Gunier says her company allows winemakers to give wine drinkers what they want. ‘We understand that people want to drink local and grow local, but there’s also a market of people who want to drink the varietals that are offered a lot in California, Washington and Oregon.”
She also believes importing juice and grapes helps the Midwest improve its wine quality. ‘What I see every year, especially with this maturing market, is that wineries are improving and part of it is because they are blending, perhaps with some California fruit.”
Across the region there are contrasting opinions on these issues. On the one hand, it’s a common and accepted practice for wineries in the Midwest to make occasional use of grape brokers or bulk wine if harvests are poor.
However, Michelle Meyer of Holy-Field Vineyard & Winery in Kansas says local wineries that rely heavily on out of state grapes and juice are undermining the local wine industry. ‘Napa didn’t earn it’s reputation by importing juice. How will regional wines ever develop an identity if the wines aren’t made from local grapes?” she says.
Holy-Field’s wines are all made on-site from local varieties and have won numerous awards and garnered international attention. (They’re the only Kansas winery in The Sotheby’s Wine Encyclopedia). Like Holy-Field, the majority of the Midwest’s best wineries continue to be operations that grow many of their own grapes and bottle on-site. Wollersheim Winery in Wisconsin and Oliver Winery in Indiana, two of the Midwest’s largest and most acclaimed wineries, bring in grapes from out-of-state to supplement the fruit they produce in-house.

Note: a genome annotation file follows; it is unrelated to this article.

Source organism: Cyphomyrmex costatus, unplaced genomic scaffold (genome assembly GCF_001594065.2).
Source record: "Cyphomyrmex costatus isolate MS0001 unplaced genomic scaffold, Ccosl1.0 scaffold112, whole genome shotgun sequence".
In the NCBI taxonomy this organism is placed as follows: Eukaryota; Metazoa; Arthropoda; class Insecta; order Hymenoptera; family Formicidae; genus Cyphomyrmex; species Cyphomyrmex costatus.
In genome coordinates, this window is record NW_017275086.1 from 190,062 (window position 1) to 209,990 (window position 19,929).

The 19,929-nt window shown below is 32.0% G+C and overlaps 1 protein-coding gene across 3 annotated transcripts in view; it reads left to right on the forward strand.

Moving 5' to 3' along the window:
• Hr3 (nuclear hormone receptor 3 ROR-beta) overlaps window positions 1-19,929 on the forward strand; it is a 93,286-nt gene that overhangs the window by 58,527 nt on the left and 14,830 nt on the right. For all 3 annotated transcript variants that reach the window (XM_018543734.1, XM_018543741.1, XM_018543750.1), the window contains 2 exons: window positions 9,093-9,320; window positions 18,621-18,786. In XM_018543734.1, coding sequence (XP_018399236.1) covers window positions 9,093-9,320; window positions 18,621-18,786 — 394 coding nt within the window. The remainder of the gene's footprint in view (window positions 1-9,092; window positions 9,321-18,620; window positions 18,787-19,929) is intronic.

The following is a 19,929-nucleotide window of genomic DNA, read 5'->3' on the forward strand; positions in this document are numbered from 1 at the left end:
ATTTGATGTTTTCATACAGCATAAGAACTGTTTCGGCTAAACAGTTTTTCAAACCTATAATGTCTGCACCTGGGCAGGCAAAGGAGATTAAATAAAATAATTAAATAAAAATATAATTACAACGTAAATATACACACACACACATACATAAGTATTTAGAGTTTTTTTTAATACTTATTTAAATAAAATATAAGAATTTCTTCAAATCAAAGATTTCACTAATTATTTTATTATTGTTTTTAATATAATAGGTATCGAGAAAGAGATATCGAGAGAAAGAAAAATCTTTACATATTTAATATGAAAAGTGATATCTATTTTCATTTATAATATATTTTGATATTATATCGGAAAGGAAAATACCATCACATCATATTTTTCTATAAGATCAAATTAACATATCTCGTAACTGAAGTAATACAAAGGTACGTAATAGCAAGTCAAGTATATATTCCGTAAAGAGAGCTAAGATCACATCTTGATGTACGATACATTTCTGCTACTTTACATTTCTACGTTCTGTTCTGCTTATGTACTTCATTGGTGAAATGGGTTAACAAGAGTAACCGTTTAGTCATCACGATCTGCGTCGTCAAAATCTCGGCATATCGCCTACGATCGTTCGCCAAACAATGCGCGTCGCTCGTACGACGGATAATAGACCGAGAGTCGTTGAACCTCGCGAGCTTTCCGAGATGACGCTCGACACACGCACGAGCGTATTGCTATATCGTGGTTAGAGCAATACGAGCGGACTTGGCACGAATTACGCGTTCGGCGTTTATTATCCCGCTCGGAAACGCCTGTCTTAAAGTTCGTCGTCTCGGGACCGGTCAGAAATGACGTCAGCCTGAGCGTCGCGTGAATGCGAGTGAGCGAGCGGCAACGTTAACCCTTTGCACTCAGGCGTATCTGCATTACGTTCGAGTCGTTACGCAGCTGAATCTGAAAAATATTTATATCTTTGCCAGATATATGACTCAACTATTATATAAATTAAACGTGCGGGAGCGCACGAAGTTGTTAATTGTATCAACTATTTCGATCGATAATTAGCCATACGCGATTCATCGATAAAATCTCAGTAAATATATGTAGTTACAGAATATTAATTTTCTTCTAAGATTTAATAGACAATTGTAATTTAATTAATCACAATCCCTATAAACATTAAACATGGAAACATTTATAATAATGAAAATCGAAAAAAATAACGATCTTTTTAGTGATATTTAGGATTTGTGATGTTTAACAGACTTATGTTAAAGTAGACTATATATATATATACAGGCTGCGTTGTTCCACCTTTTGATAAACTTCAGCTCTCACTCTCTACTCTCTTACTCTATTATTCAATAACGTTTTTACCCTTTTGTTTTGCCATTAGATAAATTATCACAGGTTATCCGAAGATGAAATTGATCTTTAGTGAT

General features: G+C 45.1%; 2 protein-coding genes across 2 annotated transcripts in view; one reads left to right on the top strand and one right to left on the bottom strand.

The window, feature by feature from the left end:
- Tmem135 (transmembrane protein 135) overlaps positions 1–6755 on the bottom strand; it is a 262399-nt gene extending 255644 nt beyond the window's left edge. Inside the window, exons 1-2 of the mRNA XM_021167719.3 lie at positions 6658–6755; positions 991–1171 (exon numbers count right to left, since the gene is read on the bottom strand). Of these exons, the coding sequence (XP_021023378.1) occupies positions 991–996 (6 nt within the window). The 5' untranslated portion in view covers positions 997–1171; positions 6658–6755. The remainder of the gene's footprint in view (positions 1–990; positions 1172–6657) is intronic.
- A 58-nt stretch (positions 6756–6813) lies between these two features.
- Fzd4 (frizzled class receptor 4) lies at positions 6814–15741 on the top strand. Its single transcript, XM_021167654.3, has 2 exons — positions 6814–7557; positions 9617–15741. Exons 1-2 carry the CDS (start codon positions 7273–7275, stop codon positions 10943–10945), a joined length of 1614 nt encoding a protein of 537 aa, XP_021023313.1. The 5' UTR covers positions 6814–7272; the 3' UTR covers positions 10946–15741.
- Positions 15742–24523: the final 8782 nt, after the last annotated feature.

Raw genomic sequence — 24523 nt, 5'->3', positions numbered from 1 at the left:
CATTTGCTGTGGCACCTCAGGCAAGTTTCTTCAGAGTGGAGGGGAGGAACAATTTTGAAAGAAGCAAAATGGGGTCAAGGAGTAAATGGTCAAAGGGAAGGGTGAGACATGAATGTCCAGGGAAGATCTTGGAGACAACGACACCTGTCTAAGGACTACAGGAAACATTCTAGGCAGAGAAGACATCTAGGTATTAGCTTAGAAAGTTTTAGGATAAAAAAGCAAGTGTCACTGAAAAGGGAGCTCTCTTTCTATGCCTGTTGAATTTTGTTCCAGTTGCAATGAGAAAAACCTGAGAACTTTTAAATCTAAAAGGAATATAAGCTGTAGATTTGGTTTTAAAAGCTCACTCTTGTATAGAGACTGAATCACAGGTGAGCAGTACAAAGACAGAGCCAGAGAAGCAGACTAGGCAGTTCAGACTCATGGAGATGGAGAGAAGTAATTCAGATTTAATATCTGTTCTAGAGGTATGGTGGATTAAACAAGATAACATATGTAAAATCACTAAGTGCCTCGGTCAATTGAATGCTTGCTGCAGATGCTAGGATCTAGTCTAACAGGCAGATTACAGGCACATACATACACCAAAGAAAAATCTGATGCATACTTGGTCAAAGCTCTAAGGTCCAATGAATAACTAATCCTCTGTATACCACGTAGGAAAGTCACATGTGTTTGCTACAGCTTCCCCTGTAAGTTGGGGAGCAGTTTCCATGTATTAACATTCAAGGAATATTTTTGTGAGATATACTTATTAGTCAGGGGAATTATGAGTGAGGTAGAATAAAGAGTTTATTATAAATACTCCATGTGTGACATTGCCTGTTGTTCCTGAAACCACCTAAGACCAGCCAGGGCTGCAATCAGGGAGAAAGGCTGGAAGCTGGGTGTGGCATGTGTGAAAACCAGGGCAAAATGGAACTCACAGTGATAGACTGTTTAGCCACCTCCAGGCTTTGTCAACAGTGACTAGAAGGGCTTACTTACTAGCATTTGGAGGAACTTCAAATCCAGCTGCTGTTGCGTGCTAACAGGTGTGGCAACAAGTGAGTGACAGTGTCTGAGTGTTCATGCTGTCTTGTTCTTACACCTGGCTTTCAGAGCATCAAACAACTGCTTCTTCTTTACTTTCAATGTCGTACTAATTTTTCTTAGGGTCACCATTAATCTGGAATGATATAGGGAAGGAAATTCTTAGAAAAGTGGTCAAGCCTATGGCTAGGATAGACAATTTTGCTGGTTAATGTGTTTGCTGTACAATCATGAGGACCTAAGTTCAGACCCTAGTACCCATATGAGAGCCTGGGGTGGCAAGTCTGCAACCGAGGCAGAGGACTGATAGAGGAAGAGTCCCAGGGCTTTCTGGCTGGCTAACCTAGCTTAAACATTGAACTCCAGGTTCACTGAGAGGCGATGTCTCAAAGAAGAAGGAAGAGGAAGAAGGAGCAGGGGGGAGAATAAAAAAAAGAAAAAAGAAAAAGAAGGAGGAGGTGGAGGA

For Meyer, there’s a question mark regarding whether wineries that source raw materials exclusively from the bulk wine market or via grape brokers are even wineries. ‘Wineries that make wine from only imported juice or grapes should be considered a manufacturer of wine,” she says.
Philip Bradley, lobbyist for the Kansas Viticulture & Farm Winery Association says the rise of wineries using out-of-state grapes and juice can put wineries that use local grapes at a disadvantage. The added cost and risk of growing local grapes and pressing the juice at the winery must either be passed along to customer or borne by the winery.
He says insufficient labeling laws are a big problem. Bradley says that vague wine labels allow wineries to bring in juice, even bottled wine, from out-of-state, and appear like a local winery. ‘I have no problem with people setting up a winery, importing 100% of their grapes from Mars and making wine. I just don’t think it should say ‘Kansas Farm Winery’ on the label. The label should say where the grapes come from,” he explains.
Bradley also says wineries that use imported products from grape brokers shouldn’t be allowed to market themselves or make statements that imply they are local farm wineries.
“When consumers go to their local winery they expect to be drinking wine made on the premises from locally grown grapes,” he adds.
However, the importance and definition of “local” varies across wine consumers. Grafton Winery and Chandler Hill Vineyards make no secret of the fact that they source much of their product from out of state — in fact they use this claim as a marketing tool. This approach seems to be working. The Grafton Winery website reads: “We source our grapes from some of the most elite wine regions in the country, including California, Missouri, Michigan and upstate New York.” The wine labels on Chandler’s West Coast bottles are very clearly marked ‘Napa,” ‘Oregon” or wherever the grapes come from.
Shaun Turnbull, winemaker at the legendary Stone Hill Winery in Missouri says as long as wines are quality, even if they contain a very low percentage or no local grapes, they help spread the word and bring in customers for everyone. ‘The wine is still affiliated with a Missouri winery and therefore supports the growth of the Missouri industry,” he says. ‘On the other hand, inferior quality “Missouri” or “American” wine is more of a threat to the local industry,” he adds.
This article was sponsored by North Coast Winegrape Brokers, a winegrape broker sales and marketing firm working to connect premium growers with premium winegrape buyers.